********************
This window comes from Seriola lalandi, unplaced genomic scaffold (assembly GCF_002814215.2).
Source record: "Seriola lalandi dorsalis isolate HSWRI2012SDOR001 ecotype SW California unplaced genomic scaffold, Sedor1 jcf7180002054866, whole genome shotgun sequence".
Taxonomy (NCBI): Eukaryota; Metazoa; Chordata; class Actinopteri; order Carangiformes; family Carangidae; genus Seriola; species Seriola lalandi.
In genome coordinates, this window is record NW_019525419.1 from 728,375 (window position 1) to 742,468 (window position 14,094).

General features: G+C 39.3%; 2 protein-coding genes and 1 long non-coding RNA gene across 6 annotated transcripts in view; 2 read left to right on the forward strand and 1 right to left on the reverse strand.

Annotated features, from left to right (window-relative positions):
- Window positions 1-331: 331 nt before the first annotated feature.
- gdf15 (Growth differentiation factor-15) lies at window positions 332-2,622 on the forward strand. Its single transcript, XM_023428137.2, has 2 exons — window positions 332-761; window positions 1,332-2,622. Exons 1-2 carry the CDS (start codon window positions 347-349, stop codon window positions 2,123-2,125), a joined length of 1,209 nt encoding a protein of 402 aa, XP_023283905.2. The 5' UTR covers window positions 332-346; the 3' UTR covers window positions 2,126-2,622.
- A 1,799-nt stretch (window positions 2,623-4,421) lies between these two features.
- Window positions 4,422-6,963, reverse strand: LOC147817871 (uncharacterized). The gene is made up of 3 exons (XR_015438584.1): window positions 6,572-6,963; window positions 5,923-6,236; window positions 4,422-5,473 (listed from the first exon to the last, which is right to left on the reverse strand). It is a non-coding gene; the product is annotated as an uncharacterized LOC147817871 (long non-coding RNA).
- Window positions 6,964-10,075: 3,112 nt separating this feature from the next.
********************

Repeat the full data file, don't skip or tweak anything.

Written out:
This window comes from Seriola lalandi, unplaced genomic scaffold (assembly GCF_002814215.2).
Source record: "Seriola lalandi dorsalis isolate HSWRI2012SDOR001 ecotype SW California unplaced genomic scaffold, Sedor1 jcf7180002054866, whole genome shotgun sequence".
Taxonomy (NCBI): Eukaryota; Metazoa; Chordata; class Actinopteri; order Carangiformes; family Carangidae; genus Seriola; species Seriola lalandi.
In genome coordinates, this window is record NW_019525419.1 from 728,375 (window position 1) to 742,468 (window position 14,094).

General features: G+C 39.3%; 2 protein-coding genes and 1 long non-coding RNA gene across 6 annotated transcripts in view; 2 read left to right on the forward strand and 1 right to left on the reverse strand.

Annotated features, from left to right (window-relative positions):
- Window positions 1-331: 331 nt before the first annotated feature.
- gdf15 (Growth differentiation factor-15) lies at window positions 332-2,622 on the forward strand. Its single transcript, XM_023428137.2, has 2 exons — window positions 332-761; window positions 1,332-2,622. Exons 1-2 carry the CDS (start codon window positions 347-349, stop codon window positions 2,123-2,125), a joined length of 1,209 nt encoding a protein of 402 aa, XP_023283905.2. The 5' UTR covers window positions 332-346; the 3' UTR covers window positions 2,126-2,622.
- A 1,799-nt stretch (window positions 2,623-4,421) lies between these two features.
- Window positions 4,422-6,963, reverse strand: LOC147817871 (uncharacterized). The gene is made up of 3 exons (XR_015438584.1): window positions 6,572-6,963; window positions 5,923-6,236; window positions 4,422-5,473 (listed from the first exon to the last, which is right to left on the reverse strand). It is a non-coding gene; the product is annotated as an uncharacterized LOC147817871 (long non-coding RNA).
- Window positions 6,964-10,075: 3,112 nt separating this feature from the next.